SKOWHEGAN — The COVID-19 pandemic has changed life for many people, and this is certainly true of Angie Herrick and the other staff members at the Skowhegan Free Public Library.
They have had to adjust to new safety protocols and fluctuating customer turnout. And as the pandemic has lingered, they have provided new programs, such as curbside book deliveries, and made other adjustments.
Herrick’s efforts overseeing such changes during a tumultuous time have not gone unnoticed. The Maine Library Association has named her the Outstanding Librarian of the Year.
Herrick has worked as the children’s librarian at the Skowhegan library for 11 years, and more recently took on the role of library director.
“My co-workers, a few library board trustees, our volunteer and my husband all surprised me with flowers and a banner,” said Herrick, 43.
The lengthy process of naming a top librarian in the state was initiated by letters from Skowhegan library patrons in support of Herrick and her work.
“There was quite a good amount of support throughout the community for her to get this award,” said Karen Lewia, who sits on the Bloomfield Academy board of trustees, which oversees the library and other sites in Skowhegan.
Herrick said the state is “full of library workers doing amazing things.”
“I didn’t consider myself to be doing anything extraordinary,” she said.
Herrick grew up in Guilford, near Dover-Foxcroft, and moved to Skowhegan in 2002, shortly after graduating from Thomas College in Waterville.
As the library director, Herrick is in charge of creating and managing the library budget. She also plays a significant role in creating programming for the community.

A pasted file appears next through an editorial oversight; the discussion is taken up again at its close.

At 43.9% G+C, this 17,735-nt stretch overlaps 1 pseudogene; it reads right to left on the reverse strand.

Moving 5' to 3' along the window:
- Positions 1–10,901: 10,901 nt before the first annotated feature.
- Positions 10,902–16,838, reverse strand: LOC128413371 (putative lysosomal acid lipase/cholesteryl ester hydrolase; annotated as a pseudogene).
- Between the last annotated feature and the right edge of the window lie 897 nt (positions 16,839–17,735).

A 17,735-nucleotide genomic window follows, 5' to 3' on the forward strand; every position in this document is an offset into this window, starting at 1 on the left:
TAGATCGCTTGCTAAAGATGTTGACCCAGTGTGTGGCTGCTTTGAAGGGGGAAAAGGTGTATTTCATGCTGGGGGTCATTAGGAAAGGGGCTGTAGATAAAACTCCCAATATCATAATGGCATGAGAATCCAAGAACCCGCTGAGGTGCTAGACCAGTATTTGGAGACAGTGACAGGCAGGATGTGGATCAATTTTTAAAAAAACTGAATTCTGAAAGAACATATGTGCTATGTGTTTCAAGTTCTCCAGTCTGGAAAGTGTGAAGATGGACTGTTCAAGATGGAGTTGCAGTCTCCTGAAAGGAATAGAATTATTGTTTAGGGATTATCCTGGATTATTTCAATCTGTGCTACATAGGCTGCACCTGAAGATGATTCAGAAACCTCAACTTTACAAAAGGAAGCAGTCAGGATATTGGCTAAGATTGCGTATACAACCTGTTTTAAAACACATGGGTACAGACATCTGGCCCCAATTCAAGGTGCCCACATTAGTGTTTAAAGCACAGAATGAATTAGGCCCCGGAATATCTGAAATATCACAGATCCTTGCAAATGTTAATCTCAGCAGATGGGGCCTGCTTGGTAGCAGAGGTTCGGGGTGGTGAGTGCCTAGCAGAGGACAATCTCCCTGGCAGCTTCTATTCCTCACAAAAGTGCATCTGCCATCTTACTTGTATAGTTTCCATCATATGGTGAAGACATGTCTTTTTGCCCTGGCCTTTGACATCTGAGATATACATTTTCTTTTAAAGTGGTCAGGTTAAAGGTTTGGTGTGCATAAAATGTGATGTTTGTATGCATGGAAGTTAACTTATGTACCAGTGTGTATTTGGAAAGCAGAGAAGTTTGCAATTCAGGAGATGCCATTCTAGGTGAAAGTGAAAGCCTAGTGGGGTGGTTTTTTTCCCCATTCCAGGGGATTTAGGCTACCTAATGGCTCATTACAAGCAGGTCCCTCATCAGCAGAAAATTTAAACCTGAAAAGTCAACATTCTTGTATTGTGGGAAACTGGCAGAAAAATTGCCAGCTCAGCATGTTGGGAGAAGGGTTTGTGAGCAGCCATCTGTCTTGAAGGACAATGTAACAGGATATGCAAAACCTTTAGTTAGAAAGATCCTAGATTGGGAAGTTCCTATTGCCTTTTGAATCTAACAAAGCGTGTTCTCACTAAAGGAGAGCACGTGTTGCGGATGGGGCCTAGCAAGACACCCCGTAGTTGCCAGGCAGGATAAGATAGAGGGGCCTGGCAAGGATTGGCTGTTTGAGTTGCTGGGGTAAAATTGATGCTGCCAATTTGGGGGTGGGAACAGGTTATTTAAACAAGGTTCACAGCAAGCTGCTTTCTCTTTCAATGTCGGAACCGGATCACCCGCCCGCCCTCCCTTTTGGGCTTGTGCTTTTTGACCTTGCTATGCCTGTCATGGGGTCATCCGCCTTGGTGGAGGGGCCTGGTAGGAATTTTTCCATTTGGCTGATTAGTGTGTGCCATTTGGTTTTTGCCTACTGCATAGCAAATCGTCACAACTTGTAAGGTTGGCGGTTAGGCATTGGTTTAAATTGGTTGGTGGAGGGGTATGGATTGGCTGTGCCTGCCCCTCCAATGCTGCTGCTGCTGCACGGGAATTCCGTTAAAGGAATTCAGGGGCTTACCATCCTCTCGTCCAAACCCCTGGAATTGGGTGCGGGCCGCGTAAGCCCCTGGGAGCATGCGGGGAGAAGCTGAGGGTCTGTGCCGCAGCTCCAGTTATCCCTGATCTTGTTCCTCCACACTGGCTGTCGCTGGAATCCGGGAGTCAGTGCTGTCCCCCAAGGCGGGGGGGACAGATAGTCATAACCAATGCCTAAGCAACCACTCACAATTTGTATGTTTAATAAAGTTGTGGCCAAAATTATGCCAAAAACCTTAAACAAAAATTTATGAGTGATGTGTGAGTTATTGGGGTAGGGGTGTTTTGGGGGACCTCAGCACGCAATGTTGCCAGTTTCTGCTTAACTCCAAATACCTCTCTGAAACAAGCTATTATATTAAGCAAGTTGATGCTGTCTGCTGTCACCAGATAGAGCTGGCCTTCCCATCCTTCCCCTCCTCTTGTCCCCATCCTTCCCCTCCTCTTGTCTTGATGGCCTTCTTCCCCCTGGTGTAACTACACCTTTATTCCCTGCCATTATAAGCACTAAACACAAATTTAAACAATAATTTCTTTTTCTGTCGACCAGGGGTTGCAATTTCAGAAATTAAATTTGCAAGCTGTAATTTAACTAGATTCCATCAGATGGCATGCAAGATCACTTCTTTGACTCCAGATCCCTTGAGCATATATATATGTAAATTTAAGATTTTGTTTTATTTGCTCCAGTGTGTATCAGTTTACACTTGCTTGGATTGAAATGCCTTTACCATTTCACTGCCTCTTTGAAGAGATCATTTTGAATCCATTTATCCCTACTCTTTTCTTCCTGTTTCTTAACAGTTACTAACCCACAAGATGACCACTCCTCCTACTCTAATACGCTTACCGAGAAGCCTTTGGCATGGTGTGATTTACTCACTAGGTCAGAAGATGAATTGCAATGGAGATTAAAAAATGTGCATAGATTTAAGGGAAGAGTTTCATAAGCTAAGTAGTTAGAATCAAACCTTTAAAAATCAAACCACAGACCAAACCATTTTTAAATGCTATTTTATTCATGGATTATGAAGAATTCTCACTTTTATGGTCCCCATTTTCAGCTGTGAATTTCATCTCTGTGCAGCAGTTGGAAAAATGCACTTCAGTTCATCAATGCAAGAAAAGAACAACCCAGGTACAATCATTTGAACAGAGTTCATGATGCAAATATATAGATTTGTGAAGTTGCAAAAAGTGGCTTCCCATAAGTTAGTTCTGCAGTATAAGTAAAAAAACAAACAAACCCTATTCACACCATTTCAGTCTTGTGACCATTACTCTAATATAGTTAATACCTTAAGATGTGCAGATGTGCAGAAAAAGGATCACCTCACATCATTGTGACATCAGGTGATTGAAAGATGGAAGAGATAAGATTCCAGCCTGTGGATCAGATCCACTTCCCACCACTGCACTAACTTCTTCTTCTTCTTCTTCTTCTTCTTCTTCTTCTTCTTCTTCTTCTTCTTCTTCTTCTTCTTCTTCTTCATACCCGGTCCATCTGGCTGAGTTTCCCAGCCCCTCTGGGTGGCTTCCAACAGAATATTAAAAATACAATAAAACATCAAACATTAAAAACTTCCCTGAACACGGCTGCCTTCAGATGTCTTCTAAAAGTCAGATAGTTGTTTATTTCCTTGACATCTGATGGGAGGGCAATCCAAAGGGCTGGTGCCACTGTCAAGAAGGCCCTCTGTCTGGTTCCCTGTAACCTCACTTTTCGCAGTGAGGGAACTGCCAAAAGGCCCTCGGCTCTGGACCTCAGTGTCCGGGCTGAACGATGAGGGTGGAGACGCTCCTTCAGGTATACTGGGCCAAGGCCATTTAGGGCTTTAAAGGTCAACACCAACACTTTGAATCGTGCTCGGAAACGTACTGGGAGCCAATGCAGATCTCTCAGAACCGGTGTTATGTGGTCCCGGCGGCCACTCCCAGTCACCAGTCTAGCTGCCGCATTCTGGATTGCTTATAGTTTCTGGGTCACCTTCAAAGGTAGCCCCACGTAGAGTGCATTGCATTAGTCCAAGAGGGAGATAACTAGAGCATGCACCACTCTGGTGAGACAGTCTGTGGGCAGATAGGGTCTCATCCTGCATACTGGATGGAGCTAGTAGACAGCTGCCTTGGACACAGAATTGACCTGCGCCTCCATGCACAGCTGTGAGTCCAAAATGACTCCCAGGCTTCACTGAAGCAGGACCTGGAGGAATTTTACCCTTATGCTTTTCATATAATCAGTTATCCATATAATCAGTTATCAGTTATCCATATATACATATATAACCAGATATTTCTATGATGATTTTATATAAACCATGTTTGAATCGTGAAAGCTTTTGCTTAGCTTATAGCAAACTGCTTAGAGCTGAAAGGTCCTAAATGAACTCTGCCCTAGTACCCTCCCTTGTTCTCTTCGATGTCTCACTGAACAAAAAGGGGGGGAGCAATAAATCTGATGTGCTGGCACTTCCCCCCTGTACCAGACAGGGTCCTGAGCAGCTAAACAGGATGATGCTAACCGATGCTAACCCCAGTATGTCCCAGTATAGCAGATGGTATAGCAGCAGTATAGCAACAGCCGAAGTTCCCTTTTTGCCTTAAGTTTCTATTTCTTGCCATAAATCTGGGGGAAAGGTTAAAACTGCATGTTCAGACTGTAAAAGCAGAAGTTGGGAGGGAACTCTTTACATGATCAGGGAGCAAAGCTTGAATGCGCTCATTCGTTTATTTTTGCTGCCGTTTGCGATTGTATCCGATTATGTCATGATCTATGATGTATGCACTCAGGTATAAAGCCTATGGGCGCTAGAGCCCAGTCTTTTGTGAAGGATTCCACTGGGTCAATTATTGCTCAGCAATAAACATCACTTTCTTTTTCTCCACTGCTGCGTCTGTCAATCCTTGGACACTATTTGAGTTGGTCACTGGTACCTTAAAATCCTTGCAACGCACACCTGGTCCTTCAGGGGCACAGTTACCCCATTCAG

“I want to create a community hub that is trusted and utilized by the people in the community,” Herrick said. “Skowhegan is becoming an increasingly diverse community, and I try my hardest to mirror that in what we offer.”
Staff members and volunteers at the library have become “an amazing and cohesive team,” Herrick said. “We have learned when to lean on each other and how best to support each other.”
Herrick began serving as the library director in 2018. Although she initially accepted the position on an interim basis, she eventually decided to take on the role as a permanent assignment.
“You know, I think it was hard for her to give up the children’s librarian position,” Lewia said. “But I think she also liked the idea of having a bigger role in the direction that our library will take in the future.”
Before becoming a librarian, Herrick worked as an educational technician and substitute teacher.
Through the pandemic, the library has maintained community engagement by pivoting to online services. Community members and patrons were able to contact librarians through social media and by email or telephone.
“It has been a tough road to navigate,” Herrick said. “Our goal was just to make people feel less alone and laugh during a time where no one knew what tomorrow would bring.”
The library returned to normal operations in March.
“The pandemic reminded us that a library isn’t just a building or the books located inside it,” Herrick said. “It is the community we have built with each other as communal library users.”